The Once— And Future?— Catastrophic Cost of MI & Stroke

–Obamacare has protected many people with heart disease.

Cardiovascular disease can often have a catastrophic economic effect on people who don’t have insurance. Two studies presented at the American Heart Association in Anaheim illustrate how the Affordable Care Act, aka Obamacare, likely has helped hundreds of thousands of people avoid financial apocalypse.

The first study, presented by Rohan Khera (UT Southwestern) and published simultaneously in Circulation, calculated the financial effects of having a MI or stroke in people under the age of 65 in the 5 years (2008-2012) before the implementation of the ACA.

By way of background, about half of all MIs and 40% of strokes occur in people below the age of 65. The authors calculated that there were nearly 1.3 million MI hospitalizations and 1 million stroke hospitalizations during this period in the under 65 age group. Approximately 1 in 8 of these patients were uninsured, meaning there were almost 200,000 MI and 140,000 uninsured hospitalizations during the 5 year period.

The “vast majority” of these patients “are at risk of catastrophic healthcare expenses.” The researchers found that for 85% of the MI patients and 75% of the stroke patients the “hospital bills exceeded the threshold for a catastrophic health expense.” They defined a catastrophic health expenditure as a hospitalization bill that was more than 40% of annual income after eliminating the cost of food.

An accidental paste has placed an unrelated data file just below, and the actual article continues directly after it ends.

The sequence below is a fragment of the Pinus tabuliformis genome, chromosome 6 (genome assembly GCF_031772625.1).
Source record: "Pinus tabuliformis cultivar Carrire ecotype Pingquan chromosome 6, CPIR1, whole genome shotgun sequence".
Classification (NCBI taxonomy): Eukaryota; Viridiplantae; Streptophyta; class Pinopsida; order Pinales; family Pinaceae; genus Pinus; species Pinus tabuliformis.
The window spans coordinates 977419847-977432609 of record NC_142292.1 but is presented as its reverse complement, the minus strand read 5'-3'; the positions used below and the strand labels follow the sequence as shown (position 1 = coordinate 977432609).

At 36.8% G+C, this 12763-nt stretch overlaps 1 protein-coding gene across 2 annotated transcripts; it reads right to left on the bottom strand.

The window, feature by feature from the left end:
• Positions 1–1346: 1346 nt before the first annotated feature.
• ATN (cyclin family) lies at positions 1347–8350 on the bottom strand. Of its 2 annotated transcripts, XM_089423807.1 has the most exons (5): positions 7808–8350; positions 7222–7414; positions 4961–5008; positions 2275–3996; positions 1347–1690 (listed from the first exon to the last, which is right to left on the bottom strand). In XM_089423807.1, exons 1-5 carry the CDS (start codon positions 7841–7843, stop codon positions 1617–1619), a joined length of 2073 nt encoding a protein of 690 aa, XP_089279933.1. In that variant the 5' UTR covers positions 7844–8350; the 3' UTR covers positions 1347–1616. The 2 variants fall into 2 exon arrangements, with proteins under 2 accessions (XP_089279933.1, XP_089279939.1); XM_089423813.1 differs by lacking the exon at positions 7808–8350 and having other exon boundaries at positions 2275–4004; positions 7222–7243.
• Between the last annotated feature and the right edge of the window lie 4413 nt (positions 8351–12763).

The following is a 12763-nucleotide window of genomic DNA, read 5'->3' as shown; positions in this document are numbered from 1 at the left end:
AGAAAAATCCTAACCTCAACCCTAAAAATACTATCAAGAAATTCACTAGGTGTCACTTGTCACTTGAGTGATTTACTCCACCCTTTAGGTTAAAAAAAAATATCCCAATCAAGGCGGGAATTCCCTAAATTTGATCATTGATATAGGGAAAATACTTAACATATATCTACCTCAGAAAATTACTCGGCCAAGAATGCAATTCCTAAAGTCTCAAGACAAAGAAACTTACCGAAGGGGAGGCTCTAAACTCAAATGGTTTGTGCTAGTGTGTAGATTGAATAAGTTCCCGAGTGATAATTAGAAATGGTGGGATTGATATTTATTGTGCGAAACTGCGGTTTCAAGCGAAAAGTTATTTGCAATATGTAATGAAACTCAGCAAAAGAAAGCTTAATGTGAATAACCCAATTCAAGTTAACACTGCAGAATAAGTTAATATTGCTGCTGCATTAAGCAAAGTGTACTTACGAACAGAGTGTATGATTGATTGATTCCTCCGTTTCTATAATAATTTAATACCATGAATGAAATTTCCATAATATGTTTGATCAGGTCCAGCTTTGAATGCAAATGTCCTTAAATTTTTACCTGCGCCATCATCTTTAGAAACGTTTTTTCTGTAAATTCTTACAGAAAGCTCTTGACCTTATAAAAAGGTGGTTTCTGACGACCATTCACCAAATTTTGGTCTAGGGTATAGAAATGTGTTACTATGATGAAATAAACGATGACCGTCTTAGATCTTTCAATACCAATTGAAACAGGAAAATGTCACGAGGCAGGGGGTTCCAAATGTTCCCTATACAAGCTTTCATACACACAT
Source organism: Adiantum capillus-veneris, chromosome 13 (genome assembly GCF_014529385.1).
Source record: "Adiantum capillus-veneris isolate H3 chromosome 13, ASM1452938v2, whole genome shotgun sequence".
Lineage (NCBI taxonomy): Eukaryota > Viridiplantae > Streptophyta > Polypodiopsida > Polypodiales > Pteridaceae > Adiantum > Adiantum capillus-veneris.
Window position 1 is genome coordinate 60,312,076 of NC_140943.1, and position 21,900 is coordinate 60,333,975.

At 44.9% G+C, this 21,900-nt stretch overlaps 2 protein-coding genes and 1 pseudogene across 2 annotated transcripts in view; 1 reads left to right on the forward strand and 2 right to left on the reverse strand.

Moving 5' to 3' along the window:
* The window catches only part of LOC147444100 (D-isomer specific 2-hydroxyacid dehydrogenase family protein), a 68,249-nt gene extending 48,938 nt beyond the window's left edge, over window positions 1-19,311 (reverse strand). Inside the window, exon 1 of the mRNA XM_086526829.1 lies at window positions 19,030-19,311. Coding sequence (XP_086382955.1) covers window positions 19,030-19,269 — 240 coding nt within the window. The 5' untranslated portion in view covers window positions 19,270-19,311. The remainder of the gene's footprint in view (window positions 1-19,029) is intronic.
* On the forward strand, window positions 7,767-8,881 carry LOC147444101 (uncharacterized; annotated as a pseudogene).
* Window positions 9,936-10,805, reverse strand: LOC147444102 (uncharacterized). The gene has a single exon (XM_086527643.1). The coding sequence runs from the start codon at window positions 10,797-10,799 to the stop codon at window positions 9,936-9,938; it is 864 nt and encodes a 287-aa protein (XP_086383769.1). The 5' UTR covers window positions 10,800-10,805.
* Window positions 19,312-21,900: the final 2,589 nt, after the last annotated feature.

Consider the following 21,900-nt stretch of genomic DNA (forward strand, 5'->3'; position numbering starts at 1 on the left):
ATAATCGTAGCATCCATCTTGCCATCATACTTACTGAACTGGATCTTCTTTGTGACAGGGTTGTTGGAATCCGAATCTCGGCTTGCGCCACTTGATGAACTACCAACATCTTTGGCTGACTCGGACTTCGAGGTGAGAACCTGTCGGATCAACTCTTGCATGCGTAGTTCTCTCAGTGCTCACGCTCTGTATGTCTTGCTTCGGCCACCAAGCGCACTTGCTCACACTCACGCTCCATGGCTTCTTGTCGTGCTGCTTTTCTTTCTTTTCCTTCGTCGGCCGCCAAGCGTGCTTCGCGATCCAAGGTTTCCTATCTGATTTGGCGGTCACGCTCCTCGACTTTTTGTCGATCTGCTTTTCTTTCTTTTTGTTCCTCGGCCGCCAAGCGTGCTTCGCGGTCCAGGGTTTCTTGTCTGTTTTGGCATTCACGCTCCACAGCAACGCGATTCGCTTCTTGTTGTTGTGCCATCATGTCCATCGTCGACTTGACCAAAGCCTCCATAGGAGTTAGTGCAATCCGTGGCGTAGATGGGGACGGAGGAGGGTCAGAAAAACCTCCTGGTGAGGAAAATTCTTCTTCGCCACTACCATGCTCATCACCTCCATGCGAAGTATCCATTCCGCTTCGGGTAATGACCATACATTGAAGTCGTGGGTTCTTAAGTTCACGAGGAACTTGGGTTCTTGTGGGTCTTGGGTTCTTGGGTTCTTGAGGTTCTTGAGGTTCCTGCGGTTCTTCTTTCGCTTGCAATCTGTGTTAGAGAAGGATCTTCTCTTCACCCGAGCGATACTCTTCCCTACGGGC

“Medical bankruptcy is the leading cause of bankruptcy in the United States,” said Khera, in a press release. “Until there is universal insurance coverage, a catastrophic health experience is very likely to turn into a catastrophic financial experience as well.”

The ACA has reduced the risk of financial catastrophe as the percentage of people without insurance has dropped substantially, although there are still a significant number of people without insurance.

In a second study Haider Warraich (Duke University) and colleagues found that the expansion of Medicaid under the ACA has significantly improved the insurance status of non-elderly heart patients in the US.

The study showed that between 2010 and 2015, the percentage of patients with atherosclerotic cardiovascular disease (ASCVD) without insurance declined from 19% to 13%. The authors reported that the number of people under the age of 65 with ASCVD declined from 1.5 million in 2010 to 1 million in 2015. The largest part of this decline was a result of the Medicaid expansion.

The authors noted that “ACA repeal, particularly rollback of Medicaid, could have very serious consequences for patients with ASCVD.”

Comments

  1. Jason Williams says

    Larry- How much will the rescindment of ANCHOR SPA cost in healthcare $$$? We should find out mid 2018 and I will remind you of your place in history.

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